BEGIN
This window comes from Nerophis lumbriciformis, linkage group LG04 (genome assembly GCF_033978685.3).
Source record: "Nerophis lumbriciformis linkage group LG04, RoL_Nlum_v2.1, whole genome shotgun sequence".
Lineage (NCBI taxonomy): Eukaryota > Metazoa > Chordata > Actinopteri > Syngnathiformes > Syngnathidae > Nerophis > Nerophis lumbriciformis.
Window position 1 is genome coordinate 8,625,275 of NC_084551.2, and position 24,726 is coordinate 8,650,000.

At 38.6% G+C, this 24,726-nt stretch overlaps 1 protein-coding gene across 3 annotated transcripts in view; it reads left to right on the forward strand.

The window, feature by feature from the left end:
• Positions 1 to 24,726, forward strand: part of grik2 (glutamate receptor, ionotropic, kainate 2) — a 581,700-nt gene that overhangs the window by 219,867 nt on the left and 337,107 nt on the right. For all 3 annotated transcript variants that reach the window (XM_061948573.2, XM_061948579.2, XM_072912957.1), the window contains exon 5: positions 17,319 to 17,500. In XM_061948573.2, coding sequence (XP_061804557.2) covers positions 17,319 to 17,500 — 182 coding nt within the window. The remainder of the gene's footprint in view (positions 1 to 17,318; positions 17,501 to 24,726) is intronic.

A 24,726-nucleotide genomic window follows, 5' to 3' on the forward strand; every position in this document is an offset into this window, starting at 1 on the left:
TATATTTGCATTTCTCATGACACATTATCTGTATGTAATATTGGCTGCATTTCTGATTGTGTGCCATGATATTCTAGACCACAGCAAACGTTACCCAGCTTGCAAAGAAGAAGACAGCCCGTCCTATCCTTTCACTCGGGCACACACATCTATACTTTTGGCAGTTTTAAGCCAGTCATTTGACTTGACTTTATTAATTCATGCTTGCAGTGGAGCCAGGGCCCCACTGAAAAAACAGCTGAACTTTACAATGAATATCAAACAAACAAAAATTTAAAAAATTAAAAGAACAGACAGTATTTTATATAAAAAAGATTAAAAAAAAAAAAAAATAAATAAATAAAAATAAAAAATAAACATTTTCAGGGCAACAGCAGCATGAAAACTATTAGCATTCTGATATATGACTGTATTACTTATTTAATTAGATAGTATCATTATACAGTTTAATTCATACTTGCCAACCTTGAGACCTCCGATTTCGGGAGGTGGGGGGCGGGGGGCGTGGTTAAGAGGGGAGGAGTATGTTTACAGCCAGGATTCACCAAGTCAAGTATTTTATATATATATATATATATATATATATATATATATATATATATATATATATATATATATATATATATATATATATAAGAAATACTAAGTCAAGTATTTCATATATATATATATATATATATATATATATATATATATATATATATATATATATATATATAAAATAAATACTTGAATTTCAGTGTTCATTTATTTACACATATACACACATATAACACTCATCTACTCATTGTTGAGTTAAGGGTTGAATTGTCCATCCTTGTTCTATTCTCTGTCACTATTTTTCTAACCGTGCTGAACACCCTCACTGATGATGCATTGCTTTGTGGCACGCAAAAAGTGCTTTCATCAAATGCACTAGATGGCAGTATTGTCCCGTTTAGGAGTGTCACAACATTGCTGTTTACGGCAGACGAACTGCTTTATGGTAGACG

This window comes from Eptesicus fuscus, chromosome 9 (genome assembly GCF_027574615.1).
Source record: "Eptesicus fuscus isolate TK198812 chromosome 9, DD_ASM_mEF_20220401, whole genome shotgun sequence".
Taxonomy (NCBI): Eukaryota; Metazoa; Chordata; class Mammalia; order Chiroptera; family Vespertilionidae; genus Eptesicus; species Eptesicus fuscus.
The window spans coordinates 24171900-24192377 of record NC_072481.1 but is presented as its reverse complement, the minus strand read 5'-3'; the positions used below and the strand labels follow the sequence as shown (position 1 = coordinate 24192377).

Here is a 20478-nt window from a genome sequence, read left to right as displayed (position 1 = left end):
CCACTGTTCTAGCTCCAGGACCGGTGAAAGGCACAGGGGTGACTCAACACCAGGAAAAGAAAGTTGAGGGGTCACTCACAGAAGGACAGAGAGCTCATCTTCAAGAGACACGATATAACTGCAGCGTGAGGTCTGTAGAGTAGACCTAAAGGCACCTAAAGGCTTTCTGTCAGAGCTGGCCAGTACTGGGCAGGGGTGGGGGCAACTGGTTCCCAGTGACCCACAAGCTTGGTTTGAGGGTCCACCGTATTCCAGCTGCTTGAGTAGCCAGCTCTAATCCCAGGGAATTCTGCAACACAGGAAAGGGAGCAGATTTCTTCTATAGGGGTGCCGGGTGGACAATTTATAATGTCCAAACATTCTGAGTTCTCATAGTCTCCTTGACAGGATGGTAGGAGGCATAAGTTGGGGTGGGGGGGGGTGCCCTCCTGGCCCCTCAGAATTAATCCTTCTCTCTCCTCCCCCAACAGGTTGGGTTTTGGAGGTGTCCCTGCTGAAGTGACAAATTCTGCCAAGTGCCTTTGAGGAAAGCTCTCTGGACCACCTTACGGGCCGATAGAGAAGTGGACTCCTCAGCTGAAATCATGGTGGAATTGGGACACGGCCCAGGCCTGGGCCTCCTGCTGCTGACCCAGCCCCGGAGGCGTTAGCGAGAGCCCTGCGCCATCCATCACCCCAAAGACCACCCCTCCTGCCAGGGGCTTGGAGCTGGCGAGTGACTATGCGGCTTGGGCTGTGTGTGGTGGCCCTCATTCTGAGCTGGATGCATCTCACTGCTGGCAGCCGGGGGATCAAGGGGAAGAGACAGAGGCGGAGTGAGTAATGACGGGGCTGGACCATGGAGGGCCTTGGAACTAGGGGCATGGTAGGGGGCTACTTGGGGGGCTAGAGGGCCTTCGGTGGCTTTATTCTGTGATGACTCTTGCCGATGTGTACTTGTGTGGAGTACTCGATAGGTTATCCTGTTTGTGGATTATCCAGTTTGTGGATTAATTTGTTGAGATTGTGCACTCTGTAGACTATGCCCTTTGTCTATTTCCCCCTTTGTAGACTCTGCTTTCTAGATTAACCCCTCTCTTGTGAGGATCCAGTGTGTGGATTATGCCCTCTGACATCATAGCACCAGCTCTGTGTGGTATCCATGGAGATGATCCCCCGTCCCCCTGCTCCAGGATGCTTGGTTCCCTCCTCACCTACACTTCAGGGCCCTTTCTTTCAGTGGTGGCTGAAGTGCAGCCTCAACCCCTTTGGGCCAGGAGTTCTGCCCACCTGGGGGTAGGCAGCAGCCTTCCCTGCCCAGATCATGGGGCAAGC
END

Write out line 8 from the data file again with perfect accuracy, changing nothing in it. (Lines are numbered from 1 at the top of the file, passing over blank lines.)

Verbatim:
A 24,726-nucleotide genomic window follows, 5' to 3' on the forward strand; every position in this document is an offset into this window, starting at 1 on the left: